“The Cathedral” by ReplyAll
Though ReplyAll is ostensibly about the Internet, its best moments have come from the human stories it culls from the white noise of message boards, meme trends and the ever-changing world of video games. The latter informs one of its finest hours, “The Cathedral.” The episode follows a family’s unconventional way of working through and finding meaning in their infant’s diagnosis with cancer: by creating a video game based upon their experiences. As they walk with and care for their ailing child, they struggle to capture the disorientation that accompanies terminal disease – constructing and reconstructing scenes and levels to do justice to some of modern medicine’s most senseless, devastating and deeply personal moments. At its core, it is a reminder of the humanity behind each diagnosis, the families torn apart by illness and the privilege physicians have to help them piece life back together in their most challenging times.

“I’d Rather Have a Living Son Than a Dead Daughter” by Only Human
At long last, the health disparities and clinical issues facing transgender patients is having its moment in public discourse; the NIH recently classified “Gender and Sexual Minorities” as a health disparity population, medical schools are incorporating cultural competency in transgender health into their curricula and national medical boards are openly opposing discriminatory laws such as North Carolina’s HB2. Amidst this tense and rapidly changing political and social landscape, it can be difficult for well-meaning individuals to find accessible, empathetic sources to educate themselves on the social and psychological factors that shape the transgender experience. This episode, from WNYC’s Only Human, aims to fill gaps in listeners’ knowledge.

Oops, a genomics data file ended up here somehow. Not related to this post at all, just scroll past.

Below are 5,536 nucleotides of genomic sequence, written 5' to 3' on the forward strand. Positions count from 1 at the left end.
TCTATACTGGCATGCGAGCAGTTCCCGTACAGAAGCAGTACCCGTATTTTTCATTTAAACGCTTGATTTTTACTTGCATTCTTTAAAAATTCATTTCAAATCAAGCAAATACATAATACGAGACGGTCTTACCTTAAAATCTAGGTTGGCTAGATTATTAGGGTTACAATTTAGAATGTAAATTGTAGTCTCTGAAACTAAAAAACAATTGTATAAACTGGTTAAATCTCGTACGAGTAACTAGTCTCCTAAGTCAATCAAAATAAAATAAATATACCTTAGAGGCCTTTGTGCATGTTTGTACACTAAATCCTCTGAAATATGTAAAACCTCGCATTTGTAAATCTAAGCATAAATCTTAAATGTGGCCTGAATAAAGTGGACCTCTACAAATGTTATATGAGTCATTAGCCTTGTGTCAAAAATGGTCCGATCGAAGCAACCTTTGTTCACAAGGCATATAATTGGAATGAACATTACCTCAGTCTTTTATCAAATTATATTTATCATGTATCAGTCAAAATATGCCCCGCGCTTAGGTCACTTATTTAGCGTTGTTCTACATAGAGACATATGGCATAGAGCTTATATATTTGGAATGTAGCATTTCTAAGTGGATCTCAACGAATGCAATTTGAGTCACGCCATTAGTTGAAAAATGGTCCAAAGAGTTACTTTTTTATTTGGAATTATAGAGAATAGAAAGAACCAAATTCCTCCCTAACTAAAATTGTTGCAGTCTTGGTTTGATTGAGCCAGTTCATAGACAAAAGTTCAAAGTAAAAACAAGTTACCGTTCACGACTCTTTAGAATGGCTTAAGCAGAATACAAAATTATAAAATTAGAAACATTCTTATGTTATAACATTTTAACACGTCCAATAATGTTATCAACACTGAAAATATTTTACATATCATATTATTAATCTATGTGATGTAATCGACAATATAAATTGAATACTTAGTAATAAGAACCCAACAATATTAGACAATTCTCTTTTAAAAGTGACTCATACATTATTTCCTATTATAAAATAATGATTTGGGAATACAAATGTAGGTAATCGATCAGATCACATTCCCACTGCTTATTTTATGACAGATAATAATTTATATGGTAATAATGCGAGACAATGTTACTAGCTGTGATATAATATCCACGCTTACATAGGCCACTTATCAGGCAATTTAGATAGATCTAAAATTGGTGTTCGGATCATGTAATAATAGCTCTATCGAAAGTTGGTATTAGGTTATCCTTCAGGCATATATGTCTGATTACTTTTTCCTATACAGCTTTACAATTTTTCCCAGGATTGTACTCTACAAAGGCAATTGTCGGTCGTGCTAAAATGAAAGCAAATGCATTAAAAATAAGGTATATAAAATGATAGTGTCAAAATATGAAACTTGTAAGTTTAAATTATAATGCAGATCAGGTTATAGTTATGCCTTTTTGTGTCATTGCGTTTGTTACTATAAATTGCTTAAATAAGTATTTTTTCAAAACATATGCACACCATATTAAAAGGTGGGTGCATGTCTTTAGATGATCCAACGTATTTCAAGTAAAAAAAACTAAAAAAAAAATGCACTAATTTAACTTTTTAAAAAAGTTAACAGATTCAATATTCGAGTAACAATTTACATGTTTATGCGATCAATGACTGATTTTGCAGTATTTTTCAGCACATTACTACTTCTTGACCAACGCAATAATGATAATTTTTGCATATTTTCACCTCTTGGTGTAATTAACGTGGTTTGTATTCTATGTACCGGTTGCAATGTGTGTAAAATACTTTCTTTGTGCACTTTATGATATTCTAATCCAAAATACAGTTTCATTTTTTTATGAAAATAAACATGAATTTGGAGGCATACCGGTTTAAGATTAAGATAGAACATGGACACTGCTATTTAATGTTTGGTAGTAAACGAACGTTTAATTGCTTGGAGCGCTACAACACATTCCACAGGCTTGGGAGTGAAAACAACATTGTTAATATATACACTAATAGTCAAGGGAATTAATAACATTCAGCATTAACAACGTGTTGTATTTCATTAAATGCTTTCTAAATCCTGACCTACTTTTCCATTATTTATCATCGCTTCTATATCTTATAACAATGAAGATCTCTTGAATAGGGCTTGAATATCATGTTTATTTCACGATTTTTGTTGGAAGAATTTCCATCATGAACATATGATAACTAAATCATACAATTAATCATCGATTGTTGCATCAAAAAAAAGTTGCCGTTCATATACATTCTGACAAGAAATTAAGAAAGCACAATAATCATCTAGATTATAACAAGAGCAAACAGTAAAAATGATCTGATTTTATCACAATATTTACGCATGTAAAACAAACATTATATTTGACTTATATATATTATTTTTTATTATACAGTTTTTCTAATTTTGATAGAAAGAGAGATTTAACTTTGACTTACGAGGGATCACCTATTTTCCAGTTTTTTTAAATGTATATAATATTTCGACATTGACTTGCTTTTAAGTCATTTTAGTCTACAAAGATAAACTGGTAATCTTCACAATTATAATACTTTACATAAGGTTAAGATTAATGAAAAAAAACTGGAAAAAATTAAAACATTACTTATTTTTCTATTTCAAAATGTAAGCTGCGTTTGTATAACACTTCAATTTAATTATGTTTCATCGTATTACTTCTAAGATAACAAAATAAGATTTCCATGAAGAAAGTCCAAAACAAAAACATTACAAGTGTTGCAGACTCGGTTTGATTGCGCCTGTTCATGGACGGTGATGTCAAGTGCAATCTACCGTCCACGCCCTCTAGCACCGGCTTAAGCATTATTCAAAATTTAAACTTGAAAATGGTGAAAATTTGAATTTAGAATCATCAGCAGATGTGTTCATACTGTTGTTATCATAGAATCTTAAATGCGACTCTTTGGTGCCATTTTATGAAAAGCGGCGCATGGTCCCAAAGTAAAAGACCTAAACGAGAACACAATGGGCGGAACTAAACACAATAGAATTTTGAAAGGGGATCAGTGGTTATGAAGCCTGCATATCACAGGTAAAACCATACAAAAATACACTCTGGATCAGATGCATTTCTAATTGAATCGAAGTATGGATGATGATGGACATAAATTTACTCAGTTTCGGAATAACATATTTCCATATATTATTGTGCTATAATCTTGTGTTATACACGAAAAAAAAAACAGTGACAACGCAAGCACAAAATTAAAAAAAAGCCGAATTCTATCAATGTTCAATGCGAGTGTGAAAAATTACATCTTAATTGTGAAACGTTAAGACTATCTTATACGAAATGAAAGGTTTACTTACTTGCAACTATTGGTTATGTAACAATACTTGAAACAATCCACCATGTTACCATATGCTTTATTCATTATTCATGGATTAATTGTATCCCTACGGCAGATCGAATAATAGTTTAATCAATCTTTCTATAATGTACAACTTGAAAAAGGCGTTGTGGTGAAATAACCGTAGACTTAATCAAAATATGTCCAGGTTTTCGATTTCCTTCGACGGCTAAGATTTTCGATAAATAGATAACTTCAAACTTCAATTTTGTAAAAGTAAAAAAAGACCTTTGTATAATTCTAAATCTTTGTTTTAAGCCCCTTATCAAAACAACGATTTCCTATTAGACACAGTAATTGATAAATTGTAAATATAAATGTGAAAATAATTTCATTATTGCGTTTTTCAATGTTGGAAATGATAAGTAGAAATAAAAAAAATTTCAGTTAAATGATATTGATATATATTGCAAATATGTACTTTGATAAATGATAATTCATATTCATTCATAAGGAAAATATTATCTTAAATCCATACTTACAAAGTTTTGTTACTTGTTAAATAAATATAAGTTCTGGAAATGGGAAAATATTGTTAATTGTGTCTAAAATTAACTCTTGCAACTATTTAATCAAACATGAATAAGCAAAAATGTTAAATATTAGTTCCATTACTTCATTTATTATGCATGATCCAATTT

With Duke University’s Center for Child and Adolescent Gender Care as its locus, the episode spins outward to profile a doctor providing hormone therapy to adolescents, some of the patients under her care and the families adjusting to life with a transgender child. Each anecdote is an entry point to different facets of what it means to be transgender, including dysphoria, discrimination, social stigma, the role of familial acceptance and the difficulties in accessing competent medical care. The episode confronts difficult truths about what it is like to be transgender in a time of increasing, and occasionally threatening, visibility. Even well-versed students can take something away from this worthwhile listen.

“Eponyms II – Name That Disease” by The Allusionist